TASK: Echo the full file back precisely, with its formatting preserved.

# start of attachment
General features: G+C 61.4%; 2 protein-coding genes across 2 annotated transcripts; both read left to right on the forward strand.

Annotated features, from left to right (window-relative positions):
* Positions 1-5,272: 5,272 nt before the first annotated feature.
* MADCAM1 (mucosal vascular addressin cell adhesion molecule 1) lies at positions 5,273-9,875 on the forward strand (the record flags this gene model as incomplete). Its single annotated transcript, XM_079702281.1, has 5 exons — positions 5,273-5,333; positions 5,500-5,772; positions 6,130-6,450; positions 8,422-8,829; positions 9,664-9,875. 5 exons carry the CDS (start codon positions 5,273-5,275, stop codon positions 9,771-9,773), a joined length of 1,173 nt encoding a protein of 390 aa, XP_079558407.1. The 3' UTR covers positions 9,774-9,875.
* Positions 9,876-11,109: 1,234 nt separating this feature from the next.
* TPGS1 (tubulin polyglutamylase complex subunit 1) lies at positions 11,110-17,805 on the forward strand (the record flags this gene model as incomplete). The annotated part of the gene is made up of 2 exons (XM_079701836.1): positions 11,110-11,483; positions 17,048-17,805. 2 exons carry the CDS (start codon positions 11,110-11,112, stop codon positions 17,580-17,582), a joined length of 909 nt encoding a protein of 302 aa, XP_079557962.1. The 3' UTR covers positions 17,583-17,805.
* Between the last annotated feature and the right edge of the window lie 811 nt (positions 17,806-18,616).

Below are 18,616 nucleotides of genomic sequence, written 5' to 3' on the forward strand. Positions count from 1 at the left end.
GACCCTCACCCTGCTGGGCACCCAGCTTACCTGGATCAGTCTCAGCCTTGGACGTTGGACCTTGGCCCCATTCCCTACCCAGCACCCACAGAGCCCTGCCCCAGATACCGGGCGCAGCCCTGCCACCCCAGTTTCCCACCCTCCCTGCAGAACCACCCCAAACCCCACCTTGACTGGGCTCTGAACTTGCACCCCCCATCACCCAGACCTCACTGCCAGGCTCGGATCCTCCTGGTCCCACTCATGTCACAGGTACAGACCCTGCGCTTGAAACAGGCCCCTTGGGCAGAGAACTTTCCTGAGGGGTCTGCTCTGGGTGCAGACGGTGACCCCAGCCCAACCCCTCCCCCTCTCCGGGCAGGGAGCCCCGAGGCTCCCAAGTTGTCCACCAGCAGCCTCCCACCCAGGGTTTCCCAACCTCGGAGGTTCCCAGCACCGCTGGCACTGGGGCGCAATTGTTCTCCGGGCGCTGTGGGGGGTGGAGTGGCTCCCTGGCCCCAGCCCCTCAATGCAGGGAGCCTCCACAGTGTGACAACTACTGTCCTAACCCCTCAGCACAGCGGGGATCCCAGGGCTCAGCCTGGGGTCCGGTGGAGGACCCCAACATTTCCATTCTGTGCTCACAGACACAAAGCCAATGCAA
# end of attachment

General features: G+C 61.4%; 2 protein-coding genes across 2 annotated transcripts; both read left to right on the forward strand.

Annotated features, from left to right (window-relative positions):
* Positions 1-5,272: 5,272 nt before the first annotated feature.
* MADCAM1 (mucosal vascular addressin cell adhesion molecule 1) lies at positions 5,273-9,875 on the forward strand (the record flags this gene model as incomplete). Its single annotated transcript, XM_079702281.1, has 5 exons — positions 5,273-5,333; positions 5,500-5,772; positions 6,130-6,450; positions 8,422-8,829; positions 9,664-9,875. 5 exons carry the CDS (start codon positions 5,273-5,275, stop codon positions 9,771-9,773), a joined length of 1,173 nt encoding a protein of 390 aa, XP_079558407.1. The 3' UTR covers positions 9,774-9,875.
* Positions 9,876-11,109: 1,234 nt separating this feature from the next.
* TPGS1 (tubulin polyglutamylase complex subunit 1) lies at positions 11,110-17,805 on the forward strand (the record flags this gene model as incomplete). The annotated part of the gene is made up of 2 exons (XM_079701836.1): positions 11,110-11,483; positions 17,048-17,805. 2 exons carry the CDS (start codon positions 11,110-11,112, stop codon positions 17,580-17,582), a joined length of 909 nt encoding a protein of 302 aa, XP_079557962.1. The 3' UTR covers positions 17,583-17,805.
* Between the last annotated feature and the right edge of the window lie 811 nt (positions 17,806-18,616).

Below are 18,616 nucleotides of genomic sequence, written 5' to 3' on the forward strand. Positions count from 1 at the left end.
GACCCTCACCCTGCTGGGCACCCAGCTTACCTGGATCAGTCTCAGCCTTGGACGTTGGACCTTGGCCCCATTCCCTACCCAGCACCCACAGAGCCCTGCCCCAGATACCGGGCGCAGCCCTGCCACCCCAGTTTCCCACCCTCCCTGCAGAACCACCCCAAACCCCACCTTGACTGGGCTCTGAACTTGCACCCCCCATCACCCAGACCTCACTGCCAGGCTCGGATCCTCCTGGTCCCACTCATGTCACAGGTACAGACCCTGCGCTTGAAACAGGCCCCTTGGGCAGAGAACTTTCCTGAGGGGTCTGCTCTGGGTGCAGACGGTGACCCCAGCCCAACCCCTCCCCCTCTCCGGGCAGGGAGCCCCGAGGCTCCCAAGTTGTCCACCAGCAGCCTCCCACCCAGGGTTTCCCAACCTCGGAGGTTCCCAGCACCGCTGGCACTGGGGCGCAATTGTTCTCCGGGCGCTGTGGGGGGTGGAGTGGCTCCCTGGCCCCAGCCCCTCAATGCAGGGAGCCTCCACAGTGTGACAACTACTGTCCTAACCCCTCAGCACAGCGGGGATCCCAGGGCTCAGCCTGGGGTCCGGTGGAGGACCCCAACATTTCCATTCTGTGCTCACAGACACAAAGCCAATGCAA